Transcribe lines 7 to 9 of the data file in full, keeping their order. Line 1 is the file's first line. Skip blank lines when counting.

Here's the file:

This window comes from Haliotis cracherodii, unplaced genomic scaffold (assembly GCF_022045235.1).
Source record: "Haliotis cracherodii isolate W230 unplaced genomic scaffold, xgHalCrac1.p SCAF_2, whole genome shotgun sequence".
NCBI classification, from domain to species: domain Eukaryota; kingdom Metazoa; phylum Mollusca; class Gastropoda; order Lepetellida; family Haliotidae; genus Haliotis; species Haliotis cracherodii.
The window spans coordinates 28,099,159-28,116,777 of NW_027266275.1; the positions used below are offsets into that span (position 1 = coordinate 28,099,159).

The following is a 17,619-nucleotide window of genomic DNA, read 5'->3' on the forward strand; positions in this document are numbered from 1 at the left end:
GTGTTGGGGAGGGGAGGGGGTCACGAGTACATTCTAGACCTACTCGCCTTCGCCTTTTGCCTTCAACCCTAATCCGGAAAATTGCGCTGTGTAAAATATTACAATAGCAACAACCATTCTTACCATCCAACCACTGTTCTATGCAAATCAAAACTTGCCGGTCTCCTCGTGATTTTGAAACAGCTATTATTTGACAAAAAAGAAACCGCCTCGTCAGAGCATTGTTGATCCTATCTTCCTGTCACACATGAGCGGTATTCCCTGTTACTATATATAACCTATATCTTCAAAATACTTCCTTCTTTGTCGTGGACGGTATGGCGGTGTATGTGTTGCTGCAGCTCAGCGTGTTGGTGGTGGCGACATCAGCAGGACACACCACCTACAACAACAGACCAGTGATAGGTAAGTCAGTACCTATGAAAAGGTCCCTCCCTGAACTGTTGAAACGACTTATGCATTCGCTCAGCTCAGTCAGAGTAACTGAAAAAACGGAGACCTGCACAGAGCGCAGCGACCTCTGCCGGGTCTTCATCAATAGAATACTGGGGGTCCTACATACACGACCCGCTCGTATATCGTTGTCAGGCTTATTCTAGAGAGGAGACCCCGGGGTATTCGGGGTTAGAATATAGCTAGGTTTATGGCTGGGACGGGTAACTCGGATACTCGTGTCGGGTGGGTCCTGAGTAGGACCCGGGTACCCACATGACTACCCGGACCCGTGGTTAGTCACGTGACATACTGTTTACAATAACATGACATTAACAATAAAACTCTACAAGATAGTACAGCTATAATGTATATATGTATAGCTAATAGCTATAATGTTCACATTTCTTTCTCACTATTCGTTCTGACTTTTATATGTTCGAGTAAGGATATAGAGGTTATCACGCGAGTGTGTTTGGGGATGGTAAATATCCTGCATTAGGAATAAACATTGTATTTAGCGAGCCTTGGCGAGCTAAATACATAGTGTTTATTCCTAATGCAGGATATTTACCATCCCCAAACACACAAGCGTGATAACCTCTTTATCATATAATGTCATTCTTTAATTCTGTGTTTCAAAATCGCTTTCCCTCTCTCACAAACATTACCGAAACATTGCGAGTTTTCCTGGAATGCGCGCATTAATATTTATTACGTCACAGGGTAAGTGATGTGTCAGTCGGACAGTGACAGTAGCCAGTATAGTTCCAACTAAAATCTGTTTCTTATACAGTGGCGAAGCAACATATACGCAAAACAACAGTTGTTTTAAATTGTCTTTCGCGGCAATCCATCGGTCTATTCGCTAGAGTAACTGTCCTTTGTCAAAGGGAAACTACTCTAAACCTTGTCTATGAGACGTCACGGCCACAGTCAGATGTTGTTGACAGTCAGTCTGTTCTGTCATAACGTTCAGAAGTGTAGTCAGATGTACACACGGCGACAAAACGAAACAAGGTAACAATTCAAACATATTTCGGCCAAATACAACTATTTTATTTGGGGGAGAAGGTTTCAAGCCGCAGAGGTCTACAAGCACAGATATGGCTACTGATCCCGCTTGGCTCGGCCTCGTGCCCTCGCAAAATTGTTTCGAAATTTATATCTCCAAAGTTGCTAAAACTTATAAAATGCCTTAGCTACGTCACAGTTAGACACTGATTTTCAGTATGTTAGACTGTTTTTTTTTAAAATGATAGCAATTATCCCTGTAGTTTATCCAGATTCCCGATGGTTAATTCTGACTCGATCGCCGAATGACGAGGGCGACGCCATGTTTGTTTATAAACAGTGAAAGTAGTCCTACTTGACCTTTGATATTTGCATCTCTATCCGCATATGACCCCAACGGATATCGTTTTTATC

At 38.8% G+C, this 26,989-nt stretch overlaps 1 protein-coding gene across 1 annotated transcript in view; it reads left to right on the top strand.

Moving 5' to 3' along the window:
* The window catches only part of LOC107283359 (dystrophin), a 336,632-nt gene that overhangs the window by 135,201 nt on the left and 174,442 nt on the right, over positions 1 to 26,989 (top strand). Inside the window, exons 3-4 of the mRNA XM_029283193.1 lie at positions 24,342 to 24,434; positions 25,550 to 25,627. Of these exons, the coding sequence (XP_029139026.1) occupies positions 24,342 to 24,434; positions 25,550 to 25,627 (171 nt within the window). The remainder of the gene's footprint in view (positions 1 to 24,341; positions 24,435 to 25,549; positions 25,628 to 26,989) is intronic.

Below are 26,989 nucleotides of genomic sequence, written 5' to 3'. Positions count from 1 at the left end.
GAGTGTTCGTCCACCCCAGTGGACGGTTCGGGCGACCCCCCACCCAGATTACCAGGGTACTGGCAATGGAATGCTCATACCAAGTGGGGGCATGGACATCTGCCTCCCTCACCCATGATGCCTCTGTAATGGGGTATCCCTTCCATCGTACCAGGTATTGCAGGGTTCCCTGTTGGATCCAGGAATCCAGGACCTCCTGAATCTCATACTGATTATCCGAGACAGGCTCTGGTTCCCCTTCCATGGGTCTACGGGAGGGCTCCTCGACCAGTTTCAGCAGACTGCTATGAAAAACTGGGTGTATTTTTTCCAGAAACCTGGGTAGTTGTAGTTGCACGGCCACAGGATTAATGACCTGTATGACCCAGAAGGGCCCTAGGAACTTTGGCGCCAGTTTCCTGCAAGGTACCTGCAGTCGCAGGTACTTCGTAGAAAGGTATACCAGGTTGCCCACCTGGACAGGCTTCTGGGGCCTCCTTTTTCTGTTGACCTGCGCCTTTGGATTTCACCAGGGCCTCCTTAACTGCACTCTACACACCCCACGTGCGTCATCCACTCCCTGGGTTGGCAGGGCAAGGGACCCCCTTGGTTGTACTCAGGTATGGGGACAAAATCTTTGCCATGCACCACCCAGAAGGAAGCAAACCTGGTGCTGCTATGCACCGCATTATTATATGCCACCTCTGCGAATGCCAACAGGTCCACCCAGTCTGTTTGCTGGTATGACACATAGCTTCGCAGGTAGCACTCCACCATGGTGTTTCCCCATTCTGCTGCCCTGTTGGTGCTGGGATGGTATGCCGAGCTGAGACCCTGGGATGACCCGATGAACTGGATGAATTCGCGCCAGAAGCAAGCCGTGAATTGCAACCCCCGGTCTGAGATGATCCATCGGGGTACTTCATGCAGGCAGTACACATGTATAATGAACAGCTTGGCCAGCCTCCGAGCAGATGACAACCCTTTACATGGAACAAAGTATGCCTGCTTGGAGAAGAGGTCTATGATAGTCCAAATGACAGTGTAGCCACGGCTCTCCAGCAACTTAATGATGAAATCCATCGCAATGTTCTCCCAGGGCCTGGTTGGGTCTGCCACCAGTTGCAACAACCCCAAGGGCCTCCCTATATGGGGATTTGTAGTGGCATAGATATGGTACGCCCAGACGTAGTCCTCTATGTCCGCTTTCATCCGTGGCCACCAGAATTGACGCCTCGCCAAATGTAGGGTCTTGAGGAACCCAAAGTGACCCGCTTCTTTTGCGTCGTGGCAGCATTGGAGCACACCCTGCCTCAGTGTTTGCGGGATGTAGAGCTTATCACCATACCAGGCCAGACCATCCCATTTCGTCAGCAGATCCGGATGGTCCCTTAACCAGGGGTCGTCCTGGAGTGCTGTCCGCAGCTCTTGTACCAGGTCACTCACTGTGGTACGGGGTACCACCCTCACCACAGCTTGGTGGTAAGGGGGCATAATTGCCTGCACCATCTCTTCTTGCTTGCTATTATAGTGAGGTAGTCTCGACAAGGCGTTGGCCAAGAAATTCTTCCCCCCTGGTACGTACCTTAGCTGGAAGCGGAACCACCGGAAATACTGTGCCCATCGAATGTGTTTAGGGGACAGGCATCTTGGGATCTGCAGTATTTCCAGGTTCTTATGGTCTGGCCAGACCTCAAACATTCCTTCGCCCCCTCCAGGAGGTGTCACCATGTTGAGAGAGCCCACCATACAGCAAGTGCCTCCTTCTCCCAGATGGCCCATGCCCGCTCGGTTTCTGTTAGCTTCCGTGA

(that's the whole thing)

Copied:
At 38.8% G+C, this 26,989-nt stretch overlaps 1 protein-coding gene across 1 annotated transcript in view; it reads left to right on the top strand.

Moving 5' to 3' along the window:
* The window catches only part of LOC107283359 (dystrophin), a 336,632-nt gene that overhangs the window by 135,201 nt on the left and 174,442 nt on the right, over positions 1 to 26,989 (top strand). Inside the window, exons 3-4 of the mRNA XM_029283193.1 lie at positions 24,342 to 24,434; positions 25,550 to 25,627. Of these exons, the coding sequence (XP_029139026.1) occupies positions 24,342 to 24,434; positions 25,550 to 25,627 (171 nt within the window). The remainder of the gene's footprint in view (positions 1 to 24,341; positions 24,435 to 25,549; positions 25,628 to 26,989) is intronic.